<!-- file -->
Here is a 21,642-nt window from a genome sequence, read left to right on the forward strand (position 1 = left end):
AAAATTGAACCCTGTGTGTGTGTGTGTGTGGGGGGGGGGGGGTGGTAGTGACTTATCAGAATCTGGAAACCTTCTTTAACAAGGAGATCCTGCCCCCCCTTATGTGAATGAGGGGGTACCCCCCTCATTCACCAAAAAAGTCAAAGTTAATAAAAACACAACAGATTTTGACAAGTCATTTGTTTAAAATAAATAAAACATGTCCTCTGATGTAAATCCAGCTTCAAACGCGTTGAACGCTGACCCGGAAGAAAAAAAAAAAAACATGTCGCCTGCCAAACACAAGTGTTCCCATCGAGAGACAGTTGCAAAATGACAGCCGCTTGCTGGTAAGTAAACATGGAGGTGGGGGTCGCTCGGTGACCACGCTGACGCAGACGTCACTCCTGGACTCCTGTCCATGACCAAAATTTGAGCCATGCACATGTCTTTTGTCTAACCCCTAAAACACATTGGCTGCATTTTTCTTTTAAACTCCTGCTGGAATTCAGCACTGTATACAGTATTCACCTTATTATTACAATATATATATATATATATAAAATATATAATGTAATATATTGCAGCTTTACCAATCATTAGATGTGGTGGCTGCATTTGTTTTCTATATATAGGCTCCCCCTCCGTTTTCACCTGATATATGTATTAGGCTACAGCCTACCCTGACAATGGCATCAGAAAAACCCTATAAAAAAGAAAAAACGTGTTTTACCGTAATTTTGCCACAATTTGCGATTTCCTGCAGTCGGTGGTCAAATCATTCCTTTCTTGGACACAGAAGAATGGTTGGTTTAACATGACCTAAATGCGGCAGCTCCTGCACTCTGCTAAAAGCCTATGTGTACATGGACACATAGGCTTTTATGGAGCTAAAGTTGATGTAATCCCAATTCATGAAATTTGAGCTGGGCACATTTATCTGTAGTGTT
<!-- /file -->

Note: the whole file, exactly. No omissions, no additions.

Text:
Here is a 21,642-nt window from a genome sequence, read left to right on the forward strand (position 1 = left end):
AAAATTGAACCCTGTGTGTGTGTGTGTGTGGGGGGGGGGGGGTGGTAGTGACTTATCAGAATCTGGAAACCTTCTTTAACAAGGAGATCCTGCCCCCCCTTATGTGAATGAGGGGGTACCCCCCTCATTCACCAAAAAAGTCAAAGTTAATAAAAACACAACAGATTTTGACAAGTCATTTGTTTAAAATAAATAAAACATGTCCTCTGATGTAAATCCAGCTTCAAACGCGTTGAACGCTGACCCGGAAGAAAAAAAAAAAAACATGTCGCCTGCCAAACACAAGTGTTCCCATCGAGAGACAGTTGCAAAATGACAGCCGCTTGCTGGTAAGTAAACATGGAGGTGGGGGTCGCTCGGTGACCACGCTGACGCAGACGTCACTCCTGGACTCCTGTCCATGACCAAAATTTGAGCCATGCACATGTCTTTTGTCTAACCCCTAAAACACATTGGCTGCATTTTTCTTTTAAACTCCTGCTGGAATTCAGCACTGTATACAGTATTCACCTTATTATTACAATATATATATATATATATAAAATATATAATGTAATATATTGCAGCTTTACCAATCATTAGATGTGGTGGCTGCATTTGTTTTCTATATATAGGCTCCCCCTCCGTTTTCACCTGATATATGTATTAGGCTACAGCCTACCCTGACAATGGCATCAGAAAAACCCTATAAAAAAGAAAAAACGTGTTTTACCGTAATTTTGCCACAATTTGCGATTTCCTGCAGTCGGTGGTCAAATCATTCCTTTCTTGGACACAGAAGAATGGTTGGTTTAACATGACCTAAATGCGGCAGCTCCTGCACTCTGCTAAAAGCCTATGTGTACATGGACACATAGGCTTTTATGGAGCTAAAGTTGATGTAATCCCAATTCATGAAATTTGAGCTGGGCACATTTATCTGTAGTGTT